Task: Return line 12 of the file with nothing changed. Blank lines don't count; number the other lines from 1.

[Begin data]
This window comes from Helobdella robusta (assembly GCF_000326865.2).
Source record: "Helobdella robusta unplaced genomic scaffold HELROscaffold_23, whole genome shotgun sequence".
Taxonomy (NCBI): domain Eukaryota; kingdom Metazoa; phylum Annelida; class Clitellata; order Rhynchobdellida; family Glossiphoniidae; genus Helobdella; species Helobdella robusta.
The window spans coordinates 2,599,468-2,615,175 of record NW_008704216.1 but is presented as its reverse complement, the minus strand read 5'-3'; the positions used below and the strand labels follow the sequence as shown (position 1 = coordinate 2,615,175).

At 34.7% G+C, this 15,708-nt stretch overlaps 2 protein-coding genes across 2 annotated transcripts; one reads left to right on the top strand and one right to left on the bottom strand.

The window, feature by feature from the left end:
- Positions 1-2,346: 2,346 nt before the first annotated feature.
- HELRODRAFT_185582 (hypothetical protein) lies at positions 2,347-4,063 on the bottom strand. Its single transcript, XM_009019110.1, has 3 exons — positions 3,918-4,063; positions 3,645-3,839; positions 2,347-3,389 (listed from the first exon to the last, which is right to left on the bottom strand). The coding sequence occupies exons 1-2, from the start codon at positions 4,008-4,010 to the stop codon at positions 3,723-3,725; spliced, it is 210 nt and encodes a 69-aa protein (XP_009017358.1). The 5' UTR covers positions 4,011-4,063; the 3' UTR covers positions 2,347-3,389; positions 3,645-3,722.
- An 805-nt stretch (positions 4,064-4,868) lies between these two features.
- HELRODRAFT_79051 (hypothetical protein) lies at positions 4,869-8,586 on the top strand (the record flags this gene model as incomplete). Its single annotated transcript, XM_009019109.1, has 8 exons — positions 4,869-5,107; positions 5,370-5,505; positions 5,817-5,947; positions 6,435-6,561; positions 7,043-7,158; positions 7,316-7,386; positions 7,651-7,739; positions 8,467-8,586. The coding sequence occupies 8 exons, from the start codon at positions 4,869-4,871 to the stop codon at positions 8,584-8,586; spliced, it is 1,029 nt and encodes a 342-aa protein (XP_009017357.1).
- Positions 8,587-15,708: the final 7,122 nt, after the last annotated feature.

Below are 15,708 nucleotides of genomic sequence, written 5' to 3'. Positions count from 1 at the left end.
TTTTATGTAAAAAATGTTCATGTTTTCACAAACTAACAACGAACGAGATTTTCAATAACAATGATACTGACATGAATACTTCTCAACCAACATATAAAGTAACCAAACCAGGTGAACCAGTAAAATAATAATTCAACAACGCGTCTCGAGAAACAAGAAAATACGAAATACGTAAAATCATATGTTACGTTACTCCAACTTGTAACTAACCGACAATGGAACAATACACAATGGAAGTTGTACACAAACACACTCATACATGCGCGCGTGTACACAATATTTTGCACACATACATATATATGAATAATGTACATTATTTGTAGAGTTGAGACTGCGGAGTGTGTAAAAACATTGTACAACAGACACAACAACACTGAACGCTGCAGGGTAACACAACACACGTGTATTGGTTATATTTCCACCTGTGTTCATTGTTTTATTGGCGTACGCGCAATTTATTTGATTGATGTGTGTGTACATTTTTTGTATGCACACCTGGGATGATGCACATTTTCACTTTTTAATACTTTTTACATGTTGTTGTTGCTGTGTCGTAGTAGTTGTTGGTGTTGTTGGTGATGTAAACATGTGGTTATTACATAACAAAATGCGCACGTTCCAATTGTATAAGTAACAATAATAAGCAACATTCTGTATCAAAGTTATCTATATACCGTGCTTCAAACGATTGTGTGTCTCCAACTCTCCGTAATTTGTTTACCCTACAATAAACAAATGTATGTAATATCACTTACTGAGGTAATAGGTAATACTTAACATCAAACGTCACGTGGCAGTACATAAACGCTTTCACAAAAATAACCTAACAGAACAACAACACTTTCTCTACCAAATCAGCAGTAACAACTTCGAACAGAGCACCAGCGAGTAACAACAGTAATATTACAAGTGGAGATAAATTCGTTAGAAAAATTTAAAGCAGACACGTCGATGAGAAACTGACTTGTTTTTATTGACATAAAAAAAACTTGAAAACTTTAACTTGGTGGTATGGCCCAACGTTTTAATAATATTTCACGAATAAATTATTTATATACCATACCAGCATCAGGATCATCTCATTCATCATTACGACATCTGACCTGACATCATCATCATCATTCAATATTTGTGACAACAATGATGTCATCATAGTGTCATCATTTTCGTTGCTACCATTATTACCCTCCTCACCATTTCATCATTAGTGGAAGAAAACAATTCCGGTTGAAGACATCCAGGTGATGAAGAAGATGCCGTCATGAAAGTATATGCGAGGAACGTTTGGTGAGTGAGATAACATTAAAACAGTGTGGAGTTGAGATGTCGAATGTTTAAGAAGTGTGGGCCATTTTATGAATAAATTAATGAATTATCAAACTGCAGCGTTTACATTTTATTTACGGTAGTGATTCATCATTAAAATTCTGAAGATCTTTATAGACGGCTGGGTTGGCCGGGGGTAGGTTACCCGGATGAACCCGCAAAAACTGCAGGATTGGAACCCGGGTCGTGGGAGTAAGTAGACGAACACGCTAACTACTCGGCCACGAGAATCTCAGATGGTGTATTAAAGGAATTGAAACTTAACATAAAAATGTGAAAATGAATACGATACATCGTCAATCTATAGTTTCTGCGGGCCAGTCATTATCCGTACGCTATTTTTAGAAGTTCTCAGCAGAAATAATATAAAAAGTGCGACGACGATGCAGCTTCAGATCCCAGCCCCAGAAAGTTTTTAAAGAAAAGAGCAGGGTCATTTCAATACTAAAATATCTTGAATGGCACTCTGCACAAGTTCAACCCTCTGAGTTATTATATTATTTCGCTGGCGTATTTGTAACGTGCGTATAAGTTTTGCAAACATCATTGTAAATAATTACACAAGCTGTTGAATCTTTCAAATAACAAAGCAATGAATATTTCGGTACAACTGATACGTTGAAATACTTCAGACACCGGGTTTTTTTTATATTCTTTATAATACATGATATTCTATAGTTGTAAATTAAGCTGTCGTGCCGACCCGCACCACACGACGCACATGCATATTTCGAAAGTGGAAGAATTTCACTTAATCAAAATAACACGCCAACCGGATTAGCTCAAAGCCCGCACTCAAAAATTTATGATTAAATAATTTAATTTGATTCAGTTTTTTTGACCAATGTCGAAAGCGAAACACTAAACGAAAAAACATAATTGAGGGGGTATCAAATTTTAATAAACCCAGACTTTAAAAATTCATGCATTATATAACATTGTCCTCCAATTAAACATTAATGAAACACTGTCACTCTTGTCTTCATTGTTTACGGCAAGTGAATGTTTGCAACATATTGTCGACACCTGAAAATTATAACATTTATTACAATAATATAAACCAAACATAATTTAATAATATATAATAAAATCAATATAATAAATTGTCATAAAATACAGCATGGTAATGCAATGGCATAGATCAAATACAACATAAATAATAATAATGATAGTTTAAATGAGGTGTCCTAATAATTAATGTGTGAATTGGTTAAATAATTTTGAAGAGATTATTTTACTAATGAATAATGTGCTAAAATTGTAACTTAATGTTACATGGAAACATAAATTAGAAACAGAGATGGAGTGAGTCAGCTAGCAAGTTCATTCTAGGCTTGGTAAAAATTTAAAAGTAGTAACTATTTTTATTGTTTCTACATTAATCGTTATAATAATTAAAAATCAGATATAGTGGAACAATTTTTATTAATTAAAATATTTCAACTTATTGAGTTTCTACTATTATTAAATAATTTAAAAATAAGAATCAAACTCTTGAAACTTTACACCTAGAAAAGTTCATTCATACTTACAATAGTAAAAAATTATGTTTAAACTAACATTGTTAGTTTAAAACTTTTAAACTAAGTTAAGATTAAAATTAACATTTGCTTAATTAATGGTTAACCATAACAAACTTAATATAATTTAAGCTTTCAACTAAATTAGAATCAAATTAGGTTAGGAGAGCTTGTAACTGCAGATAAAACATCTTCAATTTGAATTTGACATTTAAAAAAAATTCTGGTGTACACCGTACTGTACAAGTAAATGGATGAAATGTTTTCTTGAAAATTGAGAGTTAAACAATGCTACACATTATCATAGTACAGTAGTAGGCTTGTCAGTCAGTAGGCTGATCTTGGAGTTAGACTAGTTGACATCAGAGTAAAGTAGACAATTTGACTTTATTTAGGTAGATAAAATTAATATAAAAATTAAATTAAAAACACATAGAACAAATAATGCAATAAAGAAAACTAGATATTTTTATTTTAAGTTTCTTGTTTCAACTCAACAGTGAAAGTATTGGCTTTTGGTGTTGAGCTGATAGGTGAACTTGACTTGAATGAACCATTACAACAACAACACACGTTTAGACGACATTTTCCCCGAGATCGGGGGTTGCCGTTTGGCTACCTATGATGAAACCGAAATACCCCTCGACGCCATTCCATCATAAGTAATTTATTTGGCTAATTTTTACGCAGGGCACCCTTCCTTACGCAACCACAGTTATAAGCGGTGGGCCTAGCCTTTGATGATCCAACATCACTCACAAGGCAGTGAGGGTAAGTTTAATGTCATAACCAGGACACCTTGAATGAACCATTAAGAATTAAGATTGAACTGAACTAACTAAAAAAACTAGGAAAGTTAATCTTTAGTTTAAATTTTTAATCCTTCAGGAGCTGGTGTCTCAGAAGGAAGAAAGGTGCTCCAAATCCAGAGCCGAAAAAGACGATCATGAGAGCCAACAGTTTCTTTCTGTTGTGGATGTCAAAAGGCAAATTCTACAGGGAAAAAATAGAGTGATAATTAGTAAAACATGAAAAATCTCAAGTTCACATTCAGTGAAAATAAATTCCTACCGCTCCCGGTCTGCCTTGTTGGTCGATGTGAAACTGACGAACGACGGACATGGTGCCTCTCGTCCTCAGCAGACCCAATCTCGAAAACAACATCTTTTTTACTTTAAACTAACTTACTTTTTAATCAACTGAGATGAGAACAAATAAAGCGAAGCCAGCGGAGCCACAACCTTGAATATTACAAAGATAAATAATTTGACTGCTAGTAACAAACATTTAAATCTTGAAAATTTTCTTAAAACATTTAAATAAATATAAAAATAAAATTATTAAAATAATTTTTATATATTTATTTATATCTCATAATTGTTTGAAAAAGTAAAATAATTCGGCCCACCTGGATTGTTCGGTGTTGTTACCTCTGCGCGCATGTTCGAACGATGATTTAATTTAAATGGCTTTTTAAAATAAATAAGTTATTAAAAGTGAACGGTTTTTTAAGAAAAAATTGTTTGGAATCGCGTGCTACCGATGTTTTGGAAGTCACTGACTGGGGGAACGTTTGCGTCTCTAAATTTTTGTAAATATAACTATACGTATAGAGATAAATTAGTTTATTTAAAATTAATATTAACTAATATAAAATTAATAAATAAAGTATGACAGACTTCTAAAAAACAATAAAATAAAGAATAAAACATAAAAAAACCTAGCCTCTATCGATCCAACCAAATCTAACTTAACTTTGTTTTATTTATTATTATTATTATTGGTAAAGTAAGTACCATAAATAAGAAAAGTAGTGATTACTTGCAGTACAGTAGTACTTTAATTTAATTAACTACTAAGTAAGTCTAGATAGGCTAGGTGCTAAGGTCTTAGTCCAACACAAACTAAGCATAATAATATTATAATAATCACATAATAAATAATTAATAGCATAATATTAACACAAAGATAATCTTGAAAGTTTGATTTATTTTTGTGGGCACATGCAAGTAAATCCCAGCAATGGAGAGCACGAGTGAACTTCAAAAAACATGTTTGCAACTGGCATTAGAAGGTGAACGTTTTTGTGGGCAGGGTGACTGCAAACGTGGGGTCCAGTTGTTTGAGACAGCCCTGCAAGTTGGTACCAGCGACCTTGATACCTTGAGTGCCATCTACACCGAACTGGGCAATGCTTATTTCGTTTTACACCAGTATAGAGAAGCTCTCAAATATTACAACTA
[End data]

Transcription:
Below are 15,708 nucleotides of genomic sequence, written 5' to 3'. Positions count from 1 at the left end.